Simply the best Documentaries
Anthropology and Sociology
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Pink Floyd: P. U. L. S. E. Live at Earls Court (II)
U2 Live at the Rose Bowl 1of3
Michael Moore in TrumpLand
What the World is Waiting for - British Indie
Motivation 3 The Next Generation
Ocean Wonderland 3D
Earth, the Power of the Planet: Atmosphere
The Story of India: Ages of Gold
Stephen Hawking Favorite Places III
The Red Pill
Should I Eat Meat
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Dr Aleks Krotoski concludes her investigation of how the World Wide Web is transforming almost every aspect of our lives. Joined by Facebook founder Mark Zuckerberg, Bill Gates, Al Gore and the neuroscientist Susan Greenfield, Aleks examines the popularity of social networks such as Facebook and asks how they are changing our relationships. And, in a ground-breaking test at University College London, Aleks investigates how the Web may be distracting and overloading our brains.
The Virtual Revolution
Mea Maxima Culpa: Silence in the House of God
Alex Gibney explores the charged issue of pedophilia in the Catholic Church, following a trail from the first known protest against clerical sexual abuse in the United States and all the way to the Vatican. The title is derived from the Latin phrase "mea maxima culpa". It is taken from the Confiteor that is part of the Roman Catholic Mass. It translates into English as "My most grievous fault" The film examines the abuse of power in the Catholic Church system through the story of four deaf men who set out to expose the priest who abused them during the mid-1960s. Each of the men brought forth the first known case of public protest against clerical sex abuse, which later lead to the sex scandal case known as the Lawrence Murphy case. Through their case the film follows a cover-up that winds its way from the row houses of Milwaukee, Wisconsin, through Ireland's churches, all the way to the highest office of the Vatican.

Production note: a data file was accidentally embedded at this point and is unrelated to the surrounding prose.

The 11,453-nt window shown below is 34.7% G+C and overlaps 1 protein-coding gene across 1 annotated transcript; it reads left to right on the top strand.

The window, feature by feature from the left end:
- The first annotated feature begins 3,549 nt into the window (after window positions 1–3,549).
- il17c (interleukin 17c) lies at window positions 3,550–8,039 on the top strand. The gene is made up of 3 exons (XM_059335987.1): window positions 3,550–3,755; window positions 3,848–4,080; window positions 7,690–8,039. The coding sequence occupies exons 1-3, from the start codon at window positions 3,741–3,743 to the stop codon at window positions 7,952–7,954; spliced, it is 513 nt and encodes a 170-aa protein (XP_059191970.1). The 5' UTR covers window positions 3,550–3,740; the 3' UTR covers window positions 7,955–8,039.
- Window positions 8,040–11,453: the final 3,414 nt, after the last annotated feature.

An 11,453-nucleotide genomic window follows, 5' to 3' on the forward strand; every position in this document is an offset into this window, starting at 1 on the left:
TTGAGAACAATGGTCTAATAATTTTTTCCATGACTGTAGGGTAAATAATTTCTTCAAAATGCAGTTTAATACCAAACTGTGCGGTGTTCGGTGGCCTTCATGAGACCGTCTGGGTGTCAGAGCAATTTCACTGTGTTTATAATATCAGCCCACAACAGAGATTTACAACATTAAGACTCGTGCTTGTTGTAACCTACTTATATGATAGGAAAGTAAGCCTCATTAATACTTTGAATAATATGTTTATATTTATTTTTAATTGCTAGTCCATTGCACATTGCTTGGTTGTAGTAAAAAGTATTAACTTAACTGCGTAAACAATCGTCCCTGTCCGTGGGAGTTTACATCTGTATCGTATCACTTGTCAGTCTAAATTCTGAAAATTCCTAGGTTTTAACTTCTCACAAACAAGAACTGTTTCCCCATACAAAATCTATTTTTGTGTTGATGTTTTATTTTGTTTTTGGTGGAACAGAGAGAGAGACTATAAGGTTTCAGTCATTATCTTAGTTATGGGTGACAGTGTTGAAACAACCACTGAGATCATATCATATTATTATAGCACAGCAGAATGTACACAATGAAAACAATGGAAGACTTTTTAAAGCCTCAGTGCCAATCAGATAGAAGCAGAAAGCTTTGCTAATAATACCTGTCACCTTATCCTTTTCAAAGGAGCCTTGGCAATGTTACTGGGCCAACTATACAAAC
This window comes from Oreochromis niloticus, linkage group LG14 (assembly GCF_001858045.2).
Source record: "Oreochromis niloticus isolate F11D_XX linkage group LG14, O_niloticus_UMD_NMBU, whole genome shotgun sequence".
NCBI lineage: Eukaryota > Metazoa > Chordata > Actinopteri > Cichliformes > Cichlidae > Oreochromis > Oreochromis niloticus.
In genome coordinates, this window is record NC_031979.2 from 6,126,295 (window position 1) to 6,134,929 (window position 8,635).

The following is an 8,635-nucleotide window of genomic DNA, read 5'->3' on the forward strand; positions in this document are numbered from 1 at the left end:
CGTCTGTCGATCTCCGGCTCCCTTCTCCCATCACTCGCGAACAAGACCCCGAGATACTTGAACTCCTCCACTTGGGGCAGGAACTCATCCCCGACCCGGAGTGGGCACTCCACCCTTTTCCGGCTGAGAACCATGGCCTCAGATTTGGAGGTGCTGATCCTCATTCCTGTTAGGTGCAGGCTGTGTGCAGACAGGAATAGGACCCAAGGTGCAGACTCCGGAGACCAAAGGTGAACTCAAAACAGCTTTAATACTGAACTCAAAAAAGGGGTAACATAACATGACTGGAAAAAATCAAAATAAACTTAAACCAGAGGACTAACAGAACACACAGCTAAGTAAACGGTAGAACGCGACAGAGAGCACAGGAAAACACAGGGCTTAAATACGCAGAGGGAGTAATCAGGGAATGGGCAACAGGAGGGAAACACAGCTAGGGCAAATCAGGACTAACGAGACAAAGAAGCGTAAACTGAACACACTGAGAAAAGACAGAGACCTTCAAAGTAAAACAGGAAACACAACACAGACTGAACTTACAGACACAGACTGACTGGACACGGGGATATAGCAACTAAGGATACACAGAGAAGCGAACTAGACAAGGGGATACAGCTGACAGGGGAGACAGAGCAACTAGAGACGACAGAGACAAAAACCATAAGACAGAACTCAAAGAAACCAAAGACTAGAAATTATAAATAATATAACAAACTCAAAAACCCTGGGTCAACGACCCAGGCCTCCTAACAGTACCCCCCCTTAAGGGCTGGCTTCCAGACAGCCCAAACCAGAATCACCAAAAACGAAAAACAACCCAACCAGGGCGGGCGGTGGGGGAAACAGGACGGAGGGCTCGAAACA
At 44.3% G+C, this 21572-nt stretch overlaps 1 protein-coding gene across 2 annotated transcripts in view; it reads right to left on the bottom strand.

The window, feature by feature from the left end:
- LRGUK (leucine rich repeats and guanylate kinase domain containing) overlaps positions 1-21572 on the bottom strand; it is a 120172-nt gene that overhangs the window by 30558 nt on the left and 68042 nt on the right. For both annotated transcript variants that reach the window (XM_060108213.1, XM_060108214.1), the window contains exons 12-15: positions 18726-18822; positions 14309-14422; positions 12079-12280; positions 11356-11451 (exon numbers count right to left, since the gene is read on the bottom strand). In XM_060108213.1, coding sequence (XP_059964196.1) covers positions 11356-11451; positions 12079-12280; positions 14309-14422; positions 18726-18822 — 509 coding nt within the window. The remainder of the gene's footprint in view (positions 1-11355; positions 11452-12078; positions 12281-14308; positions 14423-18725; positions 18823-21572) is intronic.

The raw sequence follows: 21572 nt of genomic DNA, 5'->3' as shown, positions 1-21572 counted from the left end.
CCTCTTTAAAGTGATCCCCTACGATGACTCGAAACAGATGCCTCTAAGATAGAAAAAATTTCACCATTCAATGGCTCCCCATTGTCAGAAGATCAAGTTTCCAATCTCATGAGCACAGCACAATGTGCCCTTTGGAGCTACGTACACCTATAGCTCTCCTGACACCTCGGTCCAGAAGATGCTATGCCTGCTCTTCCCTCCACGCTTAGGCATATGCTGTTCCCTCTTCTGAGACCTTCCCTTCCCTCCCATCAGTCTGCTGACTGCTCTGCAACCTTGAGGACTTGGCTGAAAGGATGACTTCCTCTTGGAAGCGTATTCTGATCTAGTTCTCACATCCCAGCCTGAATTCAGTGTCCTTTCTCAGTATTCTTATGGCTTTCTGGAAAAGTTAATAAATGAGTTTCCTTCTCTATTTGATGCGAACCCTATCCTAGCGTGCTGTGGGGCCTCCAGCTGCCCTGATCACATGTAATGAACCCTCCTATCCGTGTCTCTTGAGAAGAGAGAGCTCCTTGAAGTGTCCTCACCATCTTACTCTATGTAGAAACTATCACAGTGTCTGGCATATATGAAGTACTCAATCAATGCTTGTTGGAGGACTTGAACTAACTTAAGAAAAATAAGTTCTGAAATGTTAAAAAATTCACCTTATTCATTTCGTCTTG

How You Really Make Decisions
The film uncovers the truth about how you really make decisions. Every day you make thousands of decisions, big and small, and behind all them is a powerful battle in your mind, pitting intuition against logic. This conflict affects every aspect of your life - from what you eat to what you believe, and especially to how you spend your money. And it turns out that the intuitive part of your mind is a lot more powerful than you may realise.
Told by the activists and leaders who live and breathe this movement for justice, Whose Streets? is an unflinching look at the Ferguson uprising. When unarmed teenager Michael Brown is killed by police and left lying in the street for hours, it marks a breaking point for the residents of St. Louis, Missouri.
Grief, long-standing racial tensions and renewed anger bring residents together to hold vigil and protest this latest tragedy. Empowered parents, artists, and teachers from around the country come together as freedom fighters. As the national guard descends on Ferguson with military grade weaponry, these young community members become the torchbearers of a new resistance. Whose Streets? is a powerful battle cry from a generation fighting, not for their civil rights, but for the right to live.
Rivers provide the essentials of life: fresh food and water. They often provide natural highways and enable us to live in just about every environment on Earth. But rivers can also flood, freeze or disappear altogether!Cities - Surviving the Urban Jungle Human Planet joins Sam Niang, a Laotian fisherman, as he walks a high wire strung above the raging Mekong River rapids on an extraordinary commute to work. There's also a look at the remarkable partnership between Samburu tribesmen and wild elephants in their search for water in the dried-out river beds of Northern Kenya. Plus, a father who must take his two children on a six-day trek down a frozen river - the most dangerous school run on Earth, and the ice dam busters of Ottowa with their dynamite solution to a city centre hold-up.
U2 Live at the Rose Bowl
Earth, the Power of the Planet
George Harrison Living in the Material World
The Story of the Jews
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